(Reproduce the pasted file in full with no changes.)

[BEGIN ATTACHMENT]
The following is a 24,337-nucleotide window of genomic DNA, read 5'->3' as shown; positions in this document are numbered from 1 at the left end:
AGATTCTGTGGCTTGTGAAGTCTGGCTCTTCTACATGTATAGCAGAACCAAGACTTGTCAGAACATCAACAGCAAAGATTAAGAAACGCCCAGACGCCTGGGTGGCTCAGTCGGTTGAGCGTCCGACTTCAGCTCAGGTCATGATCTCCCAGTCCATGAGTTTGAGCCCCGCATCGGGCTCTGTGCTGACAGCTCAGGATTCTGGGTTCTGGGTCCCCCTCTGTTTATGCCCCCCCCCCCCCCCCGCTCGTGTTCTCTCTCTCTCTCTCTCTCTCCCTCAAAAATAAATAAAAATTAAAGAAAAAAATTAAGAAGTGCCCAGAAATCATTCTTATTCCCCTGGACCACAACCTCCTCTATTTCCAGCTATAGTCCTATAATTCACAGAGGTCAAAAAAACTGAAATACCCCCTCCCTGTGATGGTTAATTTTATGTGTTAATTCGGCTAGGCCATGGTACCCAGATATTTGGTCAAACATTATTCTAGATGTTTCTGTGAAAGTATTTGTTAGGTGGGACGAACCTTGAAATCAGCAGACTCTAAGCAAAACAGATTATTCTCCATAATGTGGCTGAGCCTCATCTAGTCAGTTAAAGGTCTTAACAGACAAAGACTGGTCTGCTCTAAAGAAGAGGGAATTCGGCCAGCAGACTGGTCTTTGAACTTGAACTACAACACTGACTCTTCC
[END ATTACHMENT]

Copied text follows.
The following is a 24,337-nucleotide window of genomic DNA, read 5'->3' as shown; positions in this document are numbered from 1 at the left end:
AGATTCTGTGGCTTGTGAAGTCTGGCTCTTCTACATGTATAGCAGAACCAAGACTTGTCAGAACATCAACAGCAAAGATTAAGAAACGCCCAGACGCCTGGGTGGCTCAGTCGGTTGAGCGTCCGACTTCAGCTCAGGTCATGATCTCCCAGTCCATGAGTTTGAGCCCCGCATCGGGCTCTGTGCTGACAGCTCAGGATTCTGGGTTCTGGGTCCCCCTCTGTTTATGCCCCCCCCCCCCCCCCGCTCGTGTTCTCTCTCTCTCTCTCTCTCTCCCTCAAAAATAAATAAAAATTAAAGAAAAAAATTAAGAAGTGCCCAGAAATCATTCTTATTCCCCTGGACCACAACCTCCTCTATTTCCAGCTATAGTCCTATAATTCACAGAGGTCAAAAAAACTGAAATACCCCCTCCCTGTGATGGTTAATTTTATGTGTTAATTCGGCTAGGCCATGGTACCCAGATATTTGGTCAAACATTATTCTAGATGTTTCTGTGAAAGTATTTGTTAGGTGGGACGAACCTTGAAATCAGCAGACTCTAAGCAAAACAGATTATTCTCCATAATGTGGCTGAGCCTCATCTAGTCAGTTAAAGGTCTTAACAGACAAAGACTGGTCTGCTCTAAAGAAGAGGGAATTCGGCCAGCAGACTGGTCTTTGAACTTGAACTACAACACTGACTCTTCC